and of her workmen in the Yankee
halter, as it is proposed to do again,
with the rope in the hands of Uncle
Sam, and although Uncle Sam
twitched the rope when he thought
it would hurt the most, still Canada
survives.
After abrogation we had many
long and lean years of blighted production and paralyzed trade. We
had .however, an annual and plentiful crop of blue ruinists and secessionists, and commercial unionists,
and continental free traders, and
reciprocity agitators, the last rump
and remnant of which you will find
on Parliament Hill today behind this
reciprocity pact.
Fathers of Confederation
But, besides this weedy crop, the
perilous situation in Canada brought,
forth men equal to the peril,
statesmen of stout heart, men such
as Sir John Macdonald, Hon. Geo.
Brown, your own Sir Leonard Til-
ley, Sir Chas. Tupper, and the other
fathers of Confederation and pioneers of Confederated Canada. Into
better men, leaders and followers,
Almighty never infused the breath of
life. Liberals some, Conservatives
others, patriots all, men all of them,
who loved their country, who believed in her, who honored her and
who worked for her.
Their Policy
What did they do, and aim at doing for Canada?    They labored, and
we have entered into the    fruit    of
their  labors.    Their spell  of  toil  is
accomplished, and ours is now    the
task of carrying on their work.. They
dug the foundation of Canada.  What
was that foundation, and is reciprocity a fitting superstructure for us to
raise upon it?    What was their aim,
what     their    all-embracing    policy?
What,     but     Canadian     nationality
j within  the    Empire,    Canadian    resources     for Canadian  development,
Canadian   and     Brilish     capital   for
Canadian   industry,   Canadian   workmen for Canadian production, Canadian routes for Canadian trade.
To that end they first addressed
themselves to the task of uniting the
four old provinces into one confederation, a task which they accomplished in 1S67. . Ilul their object
was not to make a united and therefore stronger effort for a new reciprocity treaty, as Mr Fielding says.
In 1869 they purchased the great
Northwest, the largest and most
profitable real estate deal the world
ever saw. Then in 1870 they brought
Manitoba Into the union, In 1871
British Columbia, and In 1x711 they
rounded off Confederal ion by bringing in Prince Edward Island. To
strengthen that union, and to gel
back the carrying trade which had
been diverted to the United states
by the old treaty, they undertook and
carried oul the- herculean task of
building the Intercolonial and the
more Intimate | Canadian  Pacific Railways    and    of
Excursions!
Let us tell you all about the cheap
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the way, the condition of Canada un-  the sanctity of the  law  of
and cordial relationship with Canada | °xtending and Improving the canals
establishes him a continental repu- of Canada. Ami then to ge't back
tation as a humorist. Willi as much I the Industries and the markets
sincerity might a burglar enlarge on I which reciprocity had taken from us,
win, tails you lose" for the American  industries
der the old treaty, with only the
cruder forms of industry active,
was not unlike the condition of Ireland Do the workmen of New Brnus-
wick want to return to that condition? Wages were never so low as
they were under the old treaty from
1S54 to 1866; they were never so
high  as they are today.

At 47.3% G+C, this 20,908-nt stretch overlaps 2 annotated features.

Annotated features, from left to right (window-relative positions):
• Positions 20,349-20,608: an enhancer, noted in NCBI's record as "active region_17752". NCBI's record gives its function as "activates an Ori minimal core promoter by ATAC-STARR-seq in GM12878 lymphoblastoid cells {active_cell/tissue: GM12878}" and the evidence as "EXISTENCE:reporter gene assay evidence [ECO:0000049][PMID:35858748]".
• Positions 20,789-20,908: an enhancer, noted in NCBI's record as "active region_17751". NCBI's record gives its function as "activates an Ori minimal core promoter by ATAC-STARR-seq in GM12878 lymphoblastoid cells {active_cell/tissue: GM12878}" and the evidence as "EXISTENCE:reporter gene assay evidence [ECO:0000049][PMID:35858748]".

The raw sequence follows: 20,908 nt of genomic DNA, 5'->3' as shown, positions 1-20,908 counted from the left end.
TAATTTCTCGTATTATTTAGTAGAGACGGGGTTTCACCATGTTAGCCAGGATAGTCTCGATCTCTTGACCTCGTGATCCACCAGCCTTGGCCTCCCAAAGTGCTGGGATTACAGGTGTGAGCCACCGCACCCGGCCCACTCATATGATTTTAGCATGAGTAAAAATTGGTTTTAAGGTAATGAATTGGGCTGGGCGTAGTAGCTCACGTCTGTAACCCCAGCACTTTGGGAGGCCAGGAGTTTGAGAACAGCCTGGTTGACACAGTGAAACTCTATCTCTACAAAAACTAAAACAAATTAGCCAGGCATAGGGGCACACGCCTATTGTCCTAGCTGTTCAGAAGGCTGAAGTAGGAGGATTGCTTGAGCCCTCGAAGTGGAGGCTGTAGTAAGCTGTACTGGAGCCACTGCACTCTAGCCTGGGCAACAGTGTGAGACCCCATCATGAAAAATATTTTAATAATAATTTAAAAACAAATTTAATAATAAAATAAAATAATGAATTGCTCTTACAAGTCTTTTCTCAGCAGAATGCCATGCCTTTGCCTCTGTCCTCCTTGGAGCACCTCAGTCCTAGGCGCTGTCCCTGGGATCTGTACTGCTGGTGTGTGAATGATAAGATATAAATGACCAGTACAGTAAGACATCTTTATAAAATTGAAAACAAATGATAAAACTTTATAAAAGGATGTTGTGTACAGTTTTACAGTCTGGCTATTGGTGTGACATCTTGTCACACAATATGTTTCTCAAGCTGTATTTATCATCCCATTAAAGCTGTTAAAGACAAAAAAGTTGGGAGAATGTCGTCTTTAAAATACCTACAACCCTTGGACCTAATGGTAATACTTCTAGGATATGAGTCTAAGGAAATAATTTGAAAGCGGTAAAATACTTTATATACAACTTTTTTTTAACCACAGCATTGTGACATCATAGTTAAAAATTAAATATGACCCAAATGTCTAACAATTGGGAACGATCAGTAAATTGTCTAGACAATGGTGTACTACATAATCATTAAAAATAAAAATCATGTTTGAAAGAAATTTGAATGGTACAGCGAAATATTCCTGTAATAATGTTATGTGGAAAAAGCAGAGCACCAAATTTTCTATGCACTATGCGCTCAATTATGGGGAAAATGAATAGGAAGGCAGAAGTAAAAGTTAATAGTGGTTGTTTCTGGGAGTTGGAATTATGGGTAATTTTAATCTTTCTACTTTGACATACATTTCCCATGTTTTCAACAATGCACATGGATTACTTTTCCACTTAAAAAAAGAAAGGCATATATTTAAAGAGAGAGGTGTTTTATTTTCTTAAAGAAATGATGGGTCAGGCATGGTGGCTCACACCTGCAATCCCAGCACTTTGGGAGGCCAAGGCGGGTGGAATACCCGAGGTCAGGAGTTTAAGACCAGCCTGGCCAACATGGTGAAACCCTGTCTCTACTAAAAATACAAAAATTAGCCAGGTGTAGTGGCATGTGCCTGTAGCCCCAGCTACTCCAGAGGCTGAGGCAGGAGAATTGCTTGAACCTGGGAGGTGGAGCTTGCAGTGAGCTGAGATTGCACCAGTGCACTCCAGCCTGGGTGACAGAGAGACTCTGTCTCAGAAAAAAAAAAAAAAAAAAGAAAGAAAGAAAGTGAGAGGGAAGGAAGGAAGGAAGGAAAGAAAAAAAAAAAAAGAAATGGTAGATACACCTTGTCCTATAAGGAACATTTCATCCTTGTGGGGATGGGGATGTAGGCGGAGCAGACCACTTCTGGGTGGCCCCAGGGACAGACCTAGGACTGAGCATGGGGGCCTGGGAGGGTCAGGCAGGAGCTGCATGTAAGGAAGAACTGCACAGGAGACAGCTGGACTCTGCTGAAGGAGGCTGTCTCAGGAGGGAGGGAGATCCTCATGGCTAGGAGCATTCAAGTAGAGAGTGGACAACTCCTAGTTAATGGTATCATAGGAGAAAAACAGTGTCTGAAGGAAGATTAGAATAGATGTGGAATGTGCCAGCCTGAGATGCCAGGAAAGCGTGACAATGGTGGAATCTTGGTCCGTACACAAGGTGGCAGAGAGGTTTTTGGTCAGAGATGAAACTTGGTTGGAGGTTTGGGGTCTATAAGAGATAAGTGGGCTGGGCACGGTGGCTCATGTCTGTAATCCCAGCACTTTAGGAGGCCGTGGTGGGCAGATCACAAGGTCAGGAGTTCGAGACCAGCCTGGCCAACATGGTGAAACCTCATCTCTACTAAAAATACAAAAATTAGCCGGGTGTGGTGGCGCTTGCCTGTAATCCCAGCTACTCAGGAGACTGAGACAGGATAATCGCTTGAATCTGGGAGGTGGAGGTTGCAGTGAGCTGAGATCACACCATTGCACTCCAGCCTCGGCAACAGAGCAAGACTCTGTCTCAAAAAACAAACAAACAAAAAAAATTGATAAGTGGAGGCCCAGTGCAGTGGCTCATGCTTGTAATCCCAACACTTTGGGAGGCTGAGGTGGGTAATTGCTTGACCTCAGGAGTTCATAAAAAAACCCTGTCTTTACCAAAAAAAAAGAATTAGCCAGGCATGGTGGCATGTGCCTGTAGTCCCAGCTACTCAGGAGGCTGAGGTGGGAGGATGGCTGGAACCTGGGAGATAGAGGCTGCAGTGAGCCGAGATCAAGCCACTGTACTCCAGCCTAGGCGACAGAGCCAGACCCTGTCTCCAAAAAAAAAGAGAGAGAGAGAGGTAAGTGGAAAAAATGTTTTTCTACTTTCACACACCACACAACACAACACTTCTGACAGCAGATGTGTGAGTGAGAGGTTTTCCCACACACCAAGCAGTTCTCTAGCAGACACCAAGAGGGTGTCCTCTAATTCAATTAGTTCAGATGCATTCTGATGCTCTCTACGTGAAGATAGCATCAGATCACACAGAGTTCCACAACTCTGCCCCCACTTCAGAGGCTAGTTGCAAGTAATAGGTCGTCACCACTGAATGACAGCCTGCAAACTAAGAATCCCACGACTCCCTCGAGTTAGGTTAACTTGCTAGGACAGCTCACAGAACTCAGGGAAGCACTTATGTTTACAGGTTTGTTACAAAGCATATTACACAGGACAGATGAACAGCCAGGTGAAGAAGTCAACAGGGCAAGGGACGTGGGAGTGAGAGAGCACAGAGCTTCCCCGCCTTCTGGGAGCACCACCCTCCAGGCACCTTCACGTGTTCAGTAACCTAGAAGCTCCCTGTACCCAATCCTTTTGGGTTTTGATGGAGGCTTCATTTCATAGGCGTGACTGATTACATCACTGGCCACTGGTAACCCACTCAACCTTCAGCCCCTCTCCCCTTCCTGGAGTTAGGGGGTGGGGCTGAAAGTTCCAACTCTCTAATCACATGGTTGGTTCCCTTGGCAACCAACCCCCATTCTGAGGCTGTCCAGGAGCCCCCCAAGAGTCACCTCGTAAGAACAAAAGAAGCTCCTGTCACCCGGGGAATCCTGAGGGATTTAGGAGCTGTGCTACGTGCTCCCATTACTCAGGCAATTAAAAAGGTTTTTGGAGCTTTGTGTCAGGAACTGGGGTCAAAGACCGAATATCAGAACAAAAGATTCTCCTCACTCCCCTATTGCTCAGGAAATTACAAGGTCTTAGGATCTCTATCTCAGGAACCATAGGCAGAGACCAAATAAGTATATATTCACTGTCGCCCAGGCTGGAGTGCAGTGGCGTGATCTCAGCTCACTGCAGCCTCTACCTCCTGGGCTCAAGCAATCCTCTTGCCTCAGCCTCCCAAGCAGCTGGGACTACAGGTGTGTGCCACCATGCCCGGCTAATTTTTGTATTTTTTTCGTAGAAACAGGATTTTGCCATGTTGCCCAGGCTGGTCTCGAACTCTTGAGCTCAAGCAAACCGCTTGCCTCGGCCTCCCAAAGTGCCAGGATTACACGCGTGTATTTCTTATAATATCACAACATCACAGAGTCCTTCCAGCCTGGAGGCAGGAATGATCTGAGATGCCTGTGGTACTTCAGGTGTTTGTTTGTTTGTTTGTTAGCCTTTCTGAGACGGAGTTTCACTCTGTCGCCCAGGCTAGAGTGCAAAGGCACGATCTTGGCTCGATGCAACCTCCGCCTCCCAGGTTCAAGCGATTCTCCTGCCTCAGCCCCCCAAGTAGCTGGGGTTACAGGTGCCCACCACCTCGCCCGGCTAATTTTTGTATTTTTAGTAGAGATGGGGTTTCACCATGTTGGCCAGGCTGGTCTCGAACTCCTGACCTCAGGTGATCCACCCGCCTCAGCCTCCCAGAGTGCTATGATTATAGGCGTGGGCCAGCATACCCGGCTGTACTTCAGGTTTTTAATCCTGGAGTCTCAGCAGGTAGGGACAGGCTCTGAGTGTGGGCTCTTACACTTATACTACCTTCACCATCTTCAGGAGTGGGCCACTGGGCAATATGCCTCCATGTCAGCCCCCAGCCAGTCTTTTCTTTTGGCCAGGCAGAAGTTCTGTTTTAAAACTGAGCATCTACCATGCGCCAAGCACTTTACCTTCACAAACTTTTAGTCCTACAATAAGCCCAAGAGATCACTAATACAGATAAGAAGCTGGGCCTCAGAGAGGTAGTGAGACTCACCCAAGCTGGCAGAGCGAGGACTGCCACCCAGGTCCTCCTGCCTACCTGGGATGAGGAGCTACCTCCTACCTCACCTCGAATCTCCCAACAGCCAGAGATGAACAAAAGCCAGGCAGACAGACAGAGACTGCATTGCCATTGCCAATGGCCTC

Abrogation, li' Relief Is Sought
But, it may be said, that If at any
time after this treaty goes into operation we find that its tendency is
to wipe out the manufacturing business and carrying business of Canada, and to reduce Canadian labor
to a state of pauperism, then we can
by  means of the tariff  protect  the
property.
'As for those who, like Mr. Fielding,
profess to  believe  that  Mr.  Taft  Is
making this treaty a labor of love
on behalf of Canada—well, theirs is
that   credulity   which   although   the
strength of the child, is the weakness
of the full-grown  man,  or else it  is
the innocence of the sheep exposing
the fallacies of vegetarianism, as it
itself is being led to slaughter.
After Abrogation, What?
After  the  abrogation   of   the  old
treaty on the 17th  of March,  1866, little or none at all  with the other
what happened—what was expected j Provinces.    Under the National Pol-
to happen?     By its abrogation    the icy the trade between the provinces
American  . ation   hoped  tei    put    an
end  to Canada's separate' existence.
to stimulate new Industries, to give
employment io capital and labor, to
hring production and manufacture,
producer and consumer together In
our home markets, and by a variety
of employment to create a demand
for labor, those great leaders inaugurated the National Policy in 1S7S.
Effects of Their Policy
Under the old treaty Canada had
been a house divided against itself,
each province had traded with the
State or  States south   of  it, and   but]
|ing, or next to nothing, it has grown
and outstripped the whole of the foreign  trade of Canada    Then, as distinguished   from   this  interprovincial
trade,   is   that   other   branch   of   the
home market, the trade between city
and   country.     This   and   the   interprovincial trade together    afford    a
market for more than 80 per cent of
Canada's total production.    And that
yearly     production   of Canada     has
gone  into amazing  figures away  beyond   the  billion   mark;   until  today
it  is greater per head of the population  than  that of any  other nation
in the world.    These enormous products find a ready, a safe and a sure
market, at good prices—no less than
80 per cent of them within our own
borders at  the door of the prodni-or
or within rail reacb of the producer
in   a   home  market   Independent   of
hostile legislation from without, anil